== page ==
In 2018, a draft bill was circulated among government offices that was supposed to address the national directorate’s authority. However, due to political instability, the legislation never moved forward. “It takes time to put such legislation together and hold a substantial public debate,” the new bill’s introduction said, noting the persistent threats Israel faces in the cyber arena.
“In the past year, in wake of the coronavirus pandemic’s outbreak, the level of potential threat has risen substantially - among others, due to the fact that people are working remotely and increased digitization,” the bill said.
In other words, the cyber authority’s patience is running out and they are pushing lawmakers to provide them with what they perceive to be the tools and expanded mandate they need. As a result, the new bill will be valid only for two years.
“The cyber directorate decided to do something small in the meantime,” a government source said. “However, this ‘small’ thing is actually much more expensive in scope than the initial bigger bill was. As far we know, there are governmental offices that are not aware of this.”
The directorate does have a problem addressing cyber attacks: For example, many of the ransom attacks that targeted private firms were not handled by the directorate and feel beyond its authority. Therefore, a change is needed. However, it is far from certain expanding their authority is the way to go. Cutting the cyber director down in size is also an option - one not being discussed as part of the legislation the cyber directorate is promoting. The idea that more authority will make it more efficient is a problematic assumption and it may be better to have the organization serve as a small consulting body working with private companies.
If the bill is put into law, the cyber authority will become overnight one of the strongest organizations in Israel: Alongside the Shin Bet, it will be allowed to make binding decisions for private companies, as well as international ones, on how they defend themselves against cyber attacks. This is a right reserved only for ministries - thus, for example, that the authority worked with the Health Ministry to make sure Israel’s HMO were properly defended. Now, if the legislation passes, the authority could force the HMOs or any organization deemed vital to do so directly, without the relevant ministry.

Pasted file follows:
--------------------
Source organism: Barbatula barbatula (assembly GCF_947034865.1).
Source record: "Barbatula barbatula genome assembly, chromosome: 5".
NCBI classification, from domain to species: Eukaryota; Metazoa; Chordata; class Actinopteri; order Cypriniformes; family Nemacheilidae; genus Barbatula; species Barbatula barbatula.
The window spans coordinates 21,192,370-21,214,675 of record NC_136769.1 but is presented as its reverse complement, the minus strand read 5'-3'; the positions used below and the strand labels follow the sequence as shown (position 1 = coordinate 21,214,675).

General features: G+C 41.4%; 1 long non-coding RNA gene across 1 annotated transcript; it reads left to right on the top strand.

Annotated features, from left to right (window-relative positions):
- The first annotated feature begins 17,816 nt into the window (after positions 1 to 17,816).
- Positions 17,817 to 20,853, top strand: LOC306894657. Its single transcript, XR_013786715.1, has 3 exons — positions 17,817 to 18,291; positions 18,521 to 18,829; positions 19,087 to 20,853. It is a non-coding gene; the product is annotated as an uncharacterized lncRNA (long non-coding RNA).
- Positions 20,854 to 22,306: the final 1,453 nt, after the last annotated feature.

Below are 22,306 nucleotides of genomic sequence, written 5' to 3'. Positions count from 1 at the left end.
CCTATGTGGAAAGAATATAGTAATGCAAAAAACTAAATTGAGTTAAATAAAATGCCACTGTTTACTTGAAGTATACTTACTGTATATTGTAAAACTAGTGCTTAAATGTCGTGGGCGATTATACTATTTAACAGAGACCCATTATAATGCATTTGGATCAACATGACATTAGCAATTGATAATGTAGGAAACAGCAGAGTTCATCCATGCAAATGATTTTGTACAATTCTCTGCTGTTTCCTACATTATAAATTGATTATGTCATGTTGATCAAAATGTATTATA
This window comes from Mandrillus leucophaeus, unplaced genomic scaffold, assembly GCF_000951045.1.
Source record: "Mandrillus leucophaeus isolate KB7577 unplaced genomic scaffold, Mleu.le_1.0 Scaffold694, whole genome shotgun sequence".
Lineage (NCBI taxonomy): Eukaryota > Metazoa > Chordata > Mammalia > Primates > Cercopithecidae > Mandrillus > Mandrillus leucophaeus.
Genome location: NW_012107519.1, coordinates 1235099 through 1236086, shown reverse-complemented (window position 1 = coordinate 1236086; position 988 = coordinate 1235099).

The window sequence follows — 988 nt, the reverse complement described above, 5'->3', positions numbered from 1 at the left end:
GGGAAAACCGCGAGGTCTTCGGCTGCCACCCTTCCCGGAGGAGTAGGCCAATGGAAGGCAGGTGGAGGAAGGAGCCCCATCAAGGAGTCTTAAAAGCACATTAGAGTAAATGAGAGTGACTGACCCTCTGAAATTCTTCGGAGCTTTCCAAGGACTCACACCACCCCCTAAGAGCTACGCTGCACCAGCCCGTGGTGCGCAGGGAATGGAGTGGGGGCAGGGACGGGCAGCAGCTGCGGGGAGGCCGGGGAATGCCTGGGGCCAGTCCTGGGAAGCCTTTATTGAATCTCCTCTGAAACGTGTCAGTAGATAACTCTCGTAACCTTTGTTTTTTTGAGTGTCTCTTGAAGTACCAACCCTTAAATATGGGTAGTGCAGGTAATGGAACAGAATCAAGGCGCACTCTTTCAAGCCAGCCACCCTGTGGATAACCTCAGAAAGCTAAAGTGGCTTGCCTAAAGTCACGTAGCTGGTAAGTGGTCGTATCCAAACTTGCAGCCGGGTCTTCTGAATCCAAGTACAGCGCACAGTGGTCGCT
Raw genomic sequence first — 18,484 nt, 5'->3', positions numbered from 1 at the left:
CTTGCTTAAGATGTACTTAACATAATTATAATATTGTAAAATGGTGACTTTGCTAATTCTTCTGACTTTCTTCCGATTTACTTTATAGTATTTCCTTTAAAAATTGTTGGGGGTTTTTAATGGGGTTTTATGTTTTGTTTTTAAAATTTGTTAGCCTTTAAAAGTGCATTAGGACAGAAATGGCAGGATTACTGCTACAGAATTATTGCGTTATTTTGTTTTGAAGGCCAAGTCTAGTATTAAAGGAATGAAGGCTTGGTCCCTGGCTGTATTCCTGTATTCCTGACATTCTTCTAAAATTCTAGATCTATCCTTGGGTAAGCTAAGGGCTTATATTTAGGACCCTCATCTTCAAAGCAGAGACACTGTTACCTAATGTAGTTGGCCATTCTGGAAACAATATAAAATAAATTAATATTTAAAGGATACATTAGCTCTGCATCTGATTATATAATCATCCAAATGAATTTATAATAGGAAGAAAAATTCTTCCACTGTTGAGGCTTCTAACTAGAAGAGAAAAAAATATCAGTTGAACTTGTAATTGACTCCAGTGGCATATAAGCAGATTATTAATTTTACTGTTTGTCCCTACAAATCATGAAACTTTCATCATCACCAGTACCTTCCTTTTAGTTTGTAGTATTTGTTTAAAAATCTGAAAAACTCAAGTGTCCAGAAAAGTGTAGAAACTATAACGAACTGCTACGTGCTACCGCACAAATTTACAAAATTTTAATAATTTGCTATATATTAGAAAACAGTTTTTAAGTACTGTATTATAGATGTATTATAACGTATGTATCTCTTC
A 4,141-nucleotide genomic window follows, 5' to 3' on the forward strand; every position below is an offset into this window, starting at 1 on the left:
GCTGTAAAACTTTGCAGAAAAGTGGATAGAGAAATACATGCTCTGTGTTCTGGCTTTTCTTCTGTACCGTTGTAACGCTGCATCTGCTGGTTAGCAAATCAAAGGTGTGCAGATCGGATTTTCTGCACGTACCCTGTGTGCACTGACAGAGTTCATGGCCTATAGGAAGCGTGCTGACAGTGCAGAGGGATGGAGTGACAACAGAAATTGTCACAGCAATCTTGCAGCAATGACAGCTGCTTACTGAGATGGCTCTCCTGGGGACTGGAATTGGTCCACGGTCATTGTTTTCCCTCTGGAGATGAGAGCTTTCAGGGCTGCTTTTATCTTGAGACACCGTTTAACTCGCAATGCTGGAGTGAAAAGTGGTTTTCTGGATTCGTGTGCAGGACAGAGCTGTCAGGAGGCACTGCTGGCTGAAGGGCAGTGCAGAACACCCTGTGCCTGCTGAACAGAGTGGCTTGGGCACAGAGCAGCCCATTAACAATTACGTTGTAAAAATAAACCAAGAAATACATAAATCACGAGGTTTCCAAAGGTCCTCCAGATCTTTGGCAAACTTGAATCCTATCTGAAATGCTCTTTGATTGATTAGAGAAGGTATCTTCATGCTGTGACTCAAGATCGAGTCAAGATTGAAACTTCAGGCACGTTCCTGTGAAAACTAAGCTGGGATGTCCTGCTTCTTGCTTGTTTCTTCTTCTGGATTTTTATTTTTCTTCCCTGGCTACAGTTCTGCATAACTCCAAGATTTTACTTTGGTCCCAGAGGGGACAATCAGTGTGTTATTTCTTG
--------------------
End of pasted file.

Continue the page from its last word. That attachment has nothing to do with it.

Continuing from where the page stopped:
A senior government source criticised the move, saying: “This legislation is overly broad and fails to define on which fields the directorate can use its expanded authority. For example, how about the finance sector? Or is it the entire market? It is clear that an organization focused on cyberdefense will take a very severe stand in the face of this threat and push for regulation outlining what programs must be installed without taking into account budgetary costs or unreasonable timelines,” they said.
They also added that, “there is a need to address the cyber directorate’s authority, and the Shirbit attack underscored this problem, but there is a very big difference between vague definitions like ‘harming the country’s economic interests’ and what needs to be done.”
Dr. Tehilla Schwartz Altshuler from The Israel Democracy Institute said the bill fails to include any checks and balances: “It is natural for the cyber directorate to want more authority, and it is clear this needs to happen through legislation, but this proposal is not balanced and it is very serious to push through such legislation while the Knesset is not functioning.”